Alright, testing the left hand right hand limit I get different values....

I'll refer to from now on.

So therefore:

and

And finally, I'd like to post a question for anyone more familiar with iteration dynamics than me. This is the open problem to extend

if

then:

and so solving for [2, 3] is solving for the iterate of f(1).

f(z) is an analytic function since it's composed of analytic functions and q is restricted to [0,1].

hmmm, so the values come close to each other but don't quite make it. I wonder, does this disqualify it considering it's not analytic at t=1 and the derivative is undefined?

The only case where it is analytic and it is defined is

Which of course I tested using code over the exponential period [1, 2].

i.e.:

But I think that makes it even more beautiful, the fact that it's only analytic at 1 when a, b = e

And finally, I'd like to post a question for anyone more familiar with iteration dynamics than me. This is the open problem to extend

if

then:

and so solving for [2, 3] is solving for the iterate of f(1).

f(z) is an analytic function since it's composed of analytic functions.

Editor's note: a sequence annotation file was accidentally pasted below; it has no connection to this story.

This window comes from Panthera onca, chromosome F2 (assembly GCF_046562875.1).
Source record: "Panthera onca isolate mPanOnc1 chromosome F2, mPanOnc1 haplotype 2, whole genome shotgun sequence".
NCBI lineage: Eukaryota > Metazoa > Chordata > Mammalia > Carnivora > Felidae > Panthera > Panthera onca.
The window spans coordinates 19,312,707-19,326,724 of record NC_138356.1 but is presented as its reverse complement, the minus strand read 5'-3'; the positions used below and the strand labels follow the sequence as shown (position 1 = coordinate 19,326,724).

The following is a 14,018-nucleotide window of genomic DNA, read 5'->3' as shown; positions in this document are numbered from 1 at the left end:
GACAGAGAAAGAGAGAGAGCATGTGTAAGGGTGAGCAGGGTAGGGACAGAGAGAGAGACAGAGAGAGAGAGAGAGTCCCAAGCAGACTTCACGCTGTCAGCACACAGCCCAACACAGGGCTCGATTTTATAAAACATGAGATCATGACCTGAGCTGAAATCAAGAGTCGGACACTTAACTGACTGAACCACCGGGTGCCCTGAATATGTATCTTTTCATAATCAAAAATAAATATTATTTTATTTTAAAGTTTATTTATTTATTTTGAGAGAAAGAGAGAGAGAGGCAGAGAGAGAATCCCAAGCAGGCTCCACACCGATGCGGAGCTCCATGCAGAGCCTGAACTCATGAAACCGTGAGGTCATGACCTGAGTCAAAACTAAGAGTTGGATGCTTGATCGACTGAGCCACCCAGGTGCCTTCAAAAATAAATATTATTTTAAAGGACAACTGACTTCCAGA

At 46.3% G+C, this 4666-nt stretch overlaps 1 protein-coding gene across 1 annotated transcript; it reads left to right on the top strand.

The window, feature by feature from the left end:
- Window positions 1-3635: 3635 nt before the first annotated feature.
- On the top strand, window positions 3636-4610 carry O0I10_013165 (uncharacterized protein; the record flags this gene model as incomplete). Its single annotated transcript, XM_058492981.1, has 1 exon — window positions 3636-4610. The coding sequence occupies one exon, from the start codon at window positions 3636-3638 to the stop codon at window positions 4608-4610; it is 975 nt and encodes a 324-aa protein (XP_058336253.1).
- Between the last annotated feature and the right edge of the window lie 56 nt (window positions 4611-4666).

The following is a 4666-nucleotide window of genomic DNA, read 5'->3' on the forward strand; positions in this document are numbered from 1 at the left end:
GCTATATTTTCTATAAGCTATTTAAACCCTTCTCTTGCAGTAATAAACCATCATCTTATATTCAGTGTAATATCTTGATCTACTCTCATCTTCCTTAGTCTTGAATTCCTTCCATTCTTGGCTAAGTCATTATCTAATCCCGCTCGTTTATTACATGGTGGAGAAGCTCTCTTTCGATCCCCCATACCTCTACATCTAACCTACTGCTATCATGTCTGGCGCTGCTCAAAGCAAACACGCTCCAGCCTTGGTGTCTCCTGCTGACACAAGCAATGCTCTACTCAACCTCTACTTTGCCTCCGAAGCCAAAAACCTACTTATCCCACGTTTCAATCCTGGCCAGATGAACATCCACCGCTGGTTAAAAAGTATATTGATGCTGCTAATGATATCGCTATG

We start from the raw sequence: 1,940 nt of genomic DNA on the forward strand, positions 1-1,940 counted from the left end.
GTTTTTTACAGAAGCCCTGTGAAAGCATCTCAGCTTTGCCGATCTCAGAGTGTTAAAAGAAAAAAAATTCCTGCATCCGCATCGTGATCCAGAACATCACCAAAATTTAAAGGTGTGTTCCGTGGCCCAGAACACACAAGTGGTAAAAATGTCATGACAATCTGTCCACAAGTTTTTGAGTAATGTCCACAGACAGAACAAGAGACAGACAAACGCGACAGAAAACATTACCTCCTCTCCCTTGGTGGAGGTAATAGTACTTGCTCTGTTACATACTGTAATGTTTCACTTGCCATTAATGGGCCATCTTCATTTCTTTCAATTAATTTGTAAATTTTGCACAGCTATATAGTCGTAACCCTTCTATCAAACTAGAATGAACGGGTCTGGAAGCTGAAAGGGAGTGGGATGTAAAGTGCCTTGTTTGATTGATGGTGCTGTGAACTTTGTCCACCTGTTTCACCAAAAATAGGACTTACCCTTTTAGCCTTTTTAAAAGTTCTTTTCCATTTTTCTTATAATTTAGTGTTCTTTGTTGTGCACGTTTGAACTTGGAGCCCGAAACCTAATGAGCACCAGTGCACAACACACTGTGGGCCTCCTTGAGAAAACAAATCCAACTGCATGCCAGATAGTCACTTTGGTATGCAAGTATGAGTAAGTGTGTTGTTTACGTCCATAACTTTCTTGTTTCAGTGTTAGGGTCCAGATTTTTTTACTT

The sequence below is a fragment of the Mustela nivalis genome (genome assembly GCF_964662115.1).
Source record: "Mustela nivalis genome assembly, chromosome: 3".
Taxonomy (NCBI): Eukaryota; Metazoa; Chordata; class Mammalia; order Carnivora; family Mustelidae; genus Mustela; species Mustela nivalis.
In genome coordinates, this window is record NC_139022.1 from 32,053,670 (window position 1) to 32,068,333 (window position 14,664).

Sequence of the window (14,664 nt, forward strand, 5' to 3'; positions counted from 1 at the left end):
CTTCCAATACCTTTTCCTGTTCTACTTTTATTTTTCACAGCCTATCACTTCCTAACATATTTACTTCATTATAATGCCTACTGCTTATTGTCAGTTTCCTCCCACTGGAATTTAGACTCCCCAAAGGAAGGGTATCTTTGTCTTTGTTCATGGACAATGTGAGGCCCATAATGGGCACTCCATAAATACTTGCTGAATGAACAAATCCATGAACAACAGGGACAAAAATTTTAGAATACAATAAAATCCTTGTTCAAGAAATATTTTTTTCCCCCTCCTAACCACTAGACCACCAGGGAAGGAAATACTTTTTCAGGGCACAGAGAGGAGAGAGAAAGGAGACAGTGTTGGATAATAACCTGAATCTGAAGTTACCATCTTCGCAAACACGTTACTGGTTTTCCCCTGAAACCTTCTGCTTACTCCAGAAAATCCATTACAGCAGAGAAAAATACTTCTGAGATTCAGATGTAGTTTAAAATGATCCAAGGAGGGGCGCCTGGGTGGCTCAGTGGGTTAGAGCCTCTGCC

I'll refer to from now on.

So therefore:

and

And finally, I'd like to post a question for anyone more familiar with iteration dynamics than me. This is the open problem to extend

if

then:

and so solving for [2, 3] is solving for the iterate of f(1).

f(z) is an analytic function since it's composed of analytic functions and q is restricted to [0,1].

hmmm, so the values come close to each other but don't quite make it. I wonder, does this disqualify it considering it's not analytic at t=1 and the derivative is undefined?

The only case where it is analytic and it is defined is

Which of course I tested using code over the exponential period [1, 2].

i.e.:

But I think that makes it even more beautiful, the fact that it's only analytic at 1 when a, b = e

And finally, I'd like to post a question for anyone more familiar with iteration dynamics than me. This is the open problem to extend

if

then:

and so solving for [2, 3] is solving for the iterate of f(1).

f(z) is an analytic function since it's composed of analytic functions.